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Vegetable IPM Updates Archive
Cooperative Extension
Keep an Eye Out for Aphids (January 9, 2019)
Experience has also shown us that aphid population growth begins to increase significantly once the weather warms up. Our local weather forecast suggests that temperatures will be in the upper 60’s with moderate nighttime lows in the upper 40’s for the next two weeks. Assuming the weather service is correct, these conditions may be ideal for aphid population growth. Similarly, with the rainfall we’ve experienced to date, I would definitely keep an eye for aphid pressure to start to picking up on your lettuce, celery, spinach and cole crops. Previous research has shown us that aphids tend to be more abundant during warm, wet winters. On our untreated lettuce plots at YAC, green peach aphids have begun colonizing small plants and we’ve seen an increase in winged green peach aphids on our yellow sticky traps over the last month. Consequently, PCAs should be extra vigilant in scouting for aphid colonies. Be on the lookout for foxglove aphid to become more abundant (they tend to be more biologically active under warmer temperatures that we’re experiencing now). If the field has been treated with imidacloprid at planting, then chances are you are in pretty good shape. But, continue to monitor as imidacloprid doesn’t generally last all season. Regardless of whether you find green peach or foxglove aphid the key to effective aphid management with foliar insecticide is to initiate sprays at the time apterous (wingless) aphids begin to colonize. Of course, this requires diligent scouting and sampling. On older lettuce, make sure you thoroughly examine developing heads/hearts. Fortunately, PCAs have many alternatives for aphid control. For more information on aphid management see: Keys to Aphid Management in Leafy Vegetables. So, keep your eyes open for new aphid colonies and treat early to keep ahead of the populations.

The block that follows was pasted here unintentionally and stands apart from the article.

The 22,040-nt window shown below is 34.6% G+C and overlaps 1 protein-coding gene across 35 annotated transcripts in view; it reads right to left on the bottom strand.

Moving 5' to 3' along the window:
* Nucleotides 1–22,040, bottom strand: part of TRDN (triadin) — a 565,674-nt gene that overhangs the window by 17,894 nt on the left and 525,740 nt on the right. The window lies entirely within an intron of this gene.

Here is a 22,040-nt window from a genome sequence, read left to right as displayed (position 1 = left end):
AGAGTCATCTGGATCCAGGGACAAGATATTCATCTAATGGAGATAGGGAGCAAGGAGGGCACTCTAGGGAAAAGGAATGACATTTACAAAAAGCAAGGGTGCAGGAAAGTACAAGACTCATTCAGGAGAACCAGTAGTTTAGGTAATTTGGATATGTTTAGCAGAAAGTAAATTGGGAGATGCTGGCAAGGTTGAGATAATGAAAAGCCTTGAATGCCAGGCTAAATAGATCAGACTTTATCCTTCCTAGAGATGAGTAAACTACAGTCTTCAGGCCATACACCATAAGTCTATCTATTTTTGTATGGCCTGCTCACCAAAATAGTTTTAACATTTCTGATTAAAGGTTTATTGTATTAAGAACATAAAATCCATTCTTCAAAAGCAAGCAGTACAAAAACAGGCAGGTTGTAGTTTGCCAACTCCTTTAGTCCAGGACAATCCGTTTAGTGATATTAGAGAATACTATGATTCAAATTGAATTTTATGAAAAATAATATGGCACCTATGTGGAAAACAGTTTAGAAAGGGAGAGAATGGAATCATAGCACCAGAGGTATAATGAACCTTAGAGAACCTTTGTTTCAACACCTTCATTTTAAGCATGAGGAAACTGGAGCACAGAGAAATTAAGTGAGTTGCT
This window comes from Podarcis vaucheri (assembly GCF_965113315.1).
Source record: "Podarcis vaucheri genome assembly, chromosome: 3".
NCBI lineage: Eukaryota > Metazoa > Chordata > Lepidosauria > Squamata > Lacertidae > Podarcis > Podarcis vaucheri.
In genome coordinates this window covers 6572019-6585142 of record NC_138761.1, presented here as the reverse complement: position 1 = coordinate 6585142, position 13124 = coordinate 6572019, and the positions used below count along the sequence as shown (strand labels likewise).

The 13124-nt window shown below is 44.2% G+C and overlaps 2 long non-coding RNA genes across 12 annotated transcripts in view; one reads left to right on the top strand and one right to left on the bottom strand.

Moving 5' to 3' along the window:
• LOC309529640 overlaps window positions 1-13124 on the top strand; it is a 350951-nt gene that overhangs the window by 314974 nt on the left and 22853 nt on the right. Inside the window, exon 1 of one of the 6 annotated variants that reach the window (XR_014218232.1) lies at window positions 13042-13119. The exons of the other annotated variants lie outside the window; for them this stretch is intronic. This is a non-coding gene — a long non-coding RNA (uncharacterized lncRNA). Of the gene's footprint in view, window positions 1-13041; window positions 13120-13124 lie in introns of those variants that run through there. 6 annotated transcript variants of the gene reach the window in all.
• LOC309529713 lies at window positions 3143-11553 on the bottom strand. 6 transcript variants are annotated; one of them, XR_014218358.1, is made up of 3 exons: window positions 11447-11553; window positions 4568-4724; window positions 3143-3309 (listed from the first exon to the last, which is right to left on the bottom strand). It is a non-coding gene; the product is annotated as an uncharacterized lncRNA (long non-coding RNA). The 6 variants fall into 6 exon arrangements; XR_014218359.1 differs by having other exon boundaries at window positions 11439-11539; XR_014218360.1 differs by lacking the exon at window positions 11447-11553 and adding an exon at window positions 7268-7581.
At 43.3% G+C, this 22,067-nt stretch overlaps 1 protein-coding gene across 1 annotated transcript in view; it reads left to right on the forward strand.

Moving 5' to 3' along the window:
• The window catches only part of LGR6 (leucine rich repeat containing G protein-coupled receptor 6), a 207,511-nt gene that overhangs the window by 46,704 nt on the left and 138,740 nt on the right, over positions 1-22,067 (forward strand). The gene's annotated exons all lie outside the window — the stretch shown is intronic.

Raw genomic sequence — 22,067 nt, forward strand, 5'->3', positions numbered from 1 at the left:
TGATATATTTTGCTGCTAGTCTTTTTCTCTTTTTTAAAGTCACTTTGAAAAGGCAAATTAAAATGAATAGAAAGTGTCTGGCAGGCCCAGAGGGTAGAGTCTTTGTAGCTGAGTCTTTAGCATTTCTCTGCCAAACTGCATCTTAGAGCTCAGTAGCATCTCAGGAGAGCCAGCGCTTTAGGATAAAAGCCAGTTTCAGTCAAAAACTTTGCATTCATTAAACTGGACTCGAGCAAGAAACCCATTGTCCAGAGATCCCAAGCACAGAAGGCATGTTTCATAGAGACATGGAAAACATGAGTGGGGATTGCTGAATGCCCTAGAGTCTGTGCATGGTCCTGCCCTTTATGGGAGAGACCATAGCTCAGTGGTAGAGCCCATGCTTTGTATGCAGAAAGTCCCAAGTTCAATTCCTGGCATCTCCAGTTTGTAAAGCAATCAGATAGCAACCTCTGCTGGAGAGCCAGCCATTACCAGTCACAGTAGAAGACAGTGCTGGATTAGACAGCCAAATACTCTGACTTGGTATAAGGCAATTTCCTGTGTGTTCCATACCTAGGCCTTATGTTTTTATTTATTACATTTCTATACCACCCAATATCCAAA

Can you Name the INSECT below?

Areawide Diamondback Moth Trapping Network

In response to the recent outbreaks of Diamondback moth (DBM) , Plutella xylostella in Yuma, we have established a pheromone trap network designed to monitor the activity and movement of adult populations of DBM. PCAs have had difficulty controlling DBM in cabbage, broccoli and cauliflower since October. Traps have been placed in Roll, Wellton, Dome Valley, Gila Valley and Yuma Valley in locations where cole crops are presently being grown or in areas where infestations were known to occur this fall.


Click here to see results of DBM pheromone trap network.

Remember, When in Doubt . . . . . “SCOUT”

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For questions or comments on any of the topics please contact Marco Pena at the Yuma Agricultural Center.
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